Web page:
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Naltrexone for Impulse Control Disorders in Parkinson's Disease

This is the first controlled trial of an agent to treat impulse control disorders (ICDs) in Parkinson’s disease (PD). Naltrexone, which blocks opioid receptors, is FDA-approved for the treatment of alcohol dependence and has shown benefit for pathological gambling. This makes it an ideal candidate to explore for the treatment of ICDs in PD. In addition, naltrexone has been shown to be safe and well-tolerated in PD patients.

Project Description: 
This is an eight-week study in which 48 PD patients diagnosed with one or more ICDs that developed during PD and in the context of dopamine agonist (DA) treatment will receive either naltrexone or placebo treatment in a blinded fashion. Recruitment will be such that all four common ICDs in PD (compulsive gambling, buying, sexual behavior and eating) are equally represented. Patients will be seen every other week during the course of the study, and treatment response and tolerability will be assessed at each visit.

Relevance to Diagnosis/Treatment of Parkinson’s Disease: 
Up to 15 percent of dopamine agonist-treated patients experience an ICD at any given time, with usually pleasurable behaviors becoming uncontrollable and at sometimes leading to devastating personal, financial or physical outcomes. Thus, ICDs are a major clinical problem in PD. However, many patients are reluctant to make changes to their DA treatment, so patients typically have chronic symptoms. Thus, the clinical management of these patients is complicated, and additional treatment approaches are needed.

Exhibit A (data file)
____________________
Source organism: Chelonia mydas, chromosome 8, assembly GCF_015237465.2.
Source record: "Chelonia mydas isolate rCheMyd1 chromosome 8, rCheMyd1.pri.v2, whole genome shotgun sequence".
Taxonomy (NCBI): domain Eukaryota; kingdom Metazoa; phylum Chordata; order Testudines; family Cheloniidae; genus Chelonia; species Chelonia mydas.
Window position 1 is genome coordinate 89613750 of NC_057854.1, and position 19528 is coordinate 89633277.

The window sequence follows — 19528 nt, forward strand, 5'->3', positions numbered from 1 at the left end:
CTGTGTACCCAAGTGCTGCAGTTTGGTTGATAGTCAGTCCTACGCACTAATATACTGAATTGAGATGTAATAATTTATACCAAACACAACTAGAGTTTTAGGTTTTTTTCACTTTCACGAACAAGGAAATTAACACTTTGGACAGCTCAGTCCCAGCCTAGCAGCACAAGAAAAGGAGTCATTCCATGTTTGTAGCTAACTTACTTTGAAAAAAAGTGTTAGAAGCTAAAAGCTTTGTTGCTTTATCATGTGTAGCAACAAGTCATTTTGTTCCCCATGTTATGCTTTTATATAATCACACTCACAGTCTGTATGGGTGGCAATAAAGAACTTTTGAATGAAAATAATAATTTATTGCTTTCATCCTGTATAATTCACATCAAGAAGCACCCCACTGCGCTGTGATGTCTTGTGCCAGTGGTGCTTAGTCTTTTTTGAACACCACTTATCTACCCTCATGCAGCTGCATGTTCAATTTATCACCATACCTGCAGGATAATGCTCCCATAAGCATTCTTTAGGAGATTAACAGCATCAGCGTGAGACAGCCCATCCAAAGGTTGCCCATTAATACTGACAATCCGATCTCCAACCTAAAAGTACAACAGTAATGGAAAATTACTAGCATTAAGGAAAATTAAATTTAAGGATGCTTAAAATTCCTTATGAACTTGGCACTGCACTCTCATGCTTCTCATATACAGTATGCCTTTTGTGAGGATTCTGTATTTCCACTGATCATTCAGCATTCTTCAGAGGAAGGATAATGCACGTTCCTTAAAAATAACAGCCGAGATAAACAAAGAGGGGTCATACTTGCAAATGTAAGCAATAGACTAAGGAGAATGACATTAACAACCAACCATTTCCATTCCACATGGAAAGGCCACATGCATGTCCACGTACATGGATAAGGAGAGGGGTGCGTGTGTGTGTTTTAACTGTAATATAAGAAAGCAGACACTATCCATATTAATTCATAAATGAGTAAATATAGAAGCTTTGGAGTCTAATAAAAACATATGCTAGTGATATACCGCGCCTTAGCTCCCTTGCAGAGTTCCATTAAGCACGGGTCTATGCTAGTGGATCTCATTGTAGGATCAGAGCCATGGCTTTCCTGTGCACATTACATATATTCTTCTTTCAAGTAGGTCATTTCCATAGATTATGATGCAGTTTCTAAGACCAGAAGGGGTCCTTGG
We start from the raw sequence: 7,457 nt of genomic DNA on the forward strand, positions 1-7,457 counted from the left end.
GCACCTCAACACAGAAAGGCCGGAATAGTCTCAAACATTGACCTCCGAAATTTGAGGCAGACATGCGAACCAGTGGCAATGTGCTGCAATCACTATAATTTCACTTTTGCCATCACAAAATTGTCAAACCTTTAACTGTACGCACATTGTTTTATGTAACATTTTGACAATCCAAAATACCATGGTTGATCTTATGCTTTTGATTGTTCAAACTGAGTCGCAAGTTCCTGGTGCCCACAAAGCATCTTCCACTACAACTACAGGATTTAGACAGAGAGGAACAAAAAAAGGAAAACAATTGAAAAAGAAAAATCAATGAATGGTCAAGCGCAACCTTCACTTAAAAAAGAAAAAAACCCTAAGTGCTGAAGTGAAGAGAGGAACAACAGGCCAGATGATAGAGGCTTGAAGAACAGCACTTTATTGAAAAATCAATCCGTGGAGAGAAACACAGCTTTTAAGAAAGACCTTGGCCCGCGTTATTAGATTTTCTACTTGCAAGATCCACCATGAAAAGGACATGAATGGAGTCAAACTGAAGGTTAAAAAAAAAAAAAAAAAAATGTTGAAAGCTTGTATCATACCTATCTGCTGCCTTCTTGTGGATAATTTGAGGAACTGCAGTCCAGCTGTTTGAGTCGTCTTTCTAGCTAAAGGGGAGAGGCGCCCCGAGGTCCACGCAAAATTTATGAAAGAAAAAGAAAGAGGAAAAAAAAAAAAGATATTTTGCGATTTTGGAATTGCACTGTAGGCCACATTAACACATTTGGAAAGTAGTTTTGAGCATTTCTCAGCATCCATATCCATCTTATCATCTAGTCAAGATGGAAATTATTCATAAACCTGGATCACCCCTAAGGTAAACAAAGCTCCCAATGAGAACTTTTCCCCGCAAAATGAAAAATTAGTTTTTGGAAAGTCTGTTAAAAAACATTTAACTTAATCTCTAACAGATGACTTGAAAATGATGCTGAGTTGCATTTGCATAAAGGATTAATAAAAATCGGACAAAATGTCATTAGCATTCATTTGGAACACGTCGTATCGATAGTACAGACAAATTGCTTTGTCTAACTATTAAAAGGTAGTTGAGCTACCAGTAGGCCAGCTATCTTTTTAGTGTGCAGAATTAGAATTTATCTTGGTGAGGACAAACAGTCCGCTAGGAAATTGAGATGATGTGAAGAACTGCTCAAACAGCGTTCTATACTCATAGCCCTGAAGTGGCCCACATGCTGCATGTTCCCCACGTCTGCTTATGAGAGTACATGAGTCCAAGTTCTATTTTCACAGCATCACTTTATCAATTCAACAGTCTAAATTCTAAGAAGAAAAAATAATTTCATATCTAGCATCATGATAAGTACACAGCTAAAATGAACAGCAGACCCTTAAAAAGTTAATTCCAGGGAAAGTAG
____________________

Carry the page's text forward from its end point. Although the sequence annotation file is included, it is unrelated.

Anticipated Outcome: 
A medication shown to work as a treatment for ICDs with little impact on PD motor symptoms would allow many ICD patients to safely continue their DA treatment. This would have significant treatment implications for the relatively large number of PD patients suffering from one or more ICDs, who currently have no treatment option other than to stop or decrease their DA treatment.

Final Outcome

The results of this study were negative for the efficacy of naltrexone for the treatment of  impulse controls disorders (such as compulsive gambling, buying, sexual behavior and eating) in Parkinson’s disease (PD) using a clinician rating of general improvement, which was the primary outcome measure for the study. However, using a patient-completed, PD-specific assessment of impulse control disorder symptom severity, naltrexone treatment was associated with a significant decrease in symptoms compared with placebo treatment. The results of this preliminary study support further research with naltrexone or other opioid blockers for the treatment of these disorders in PD. In addition, other novel treatments to be considered for this condition include medications targeting glutamate (another brain chemical) and the possibility of deep brain stimulation.

January 2014


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  • Daniel Weintraub, MD

    Philadelphia, PA United States

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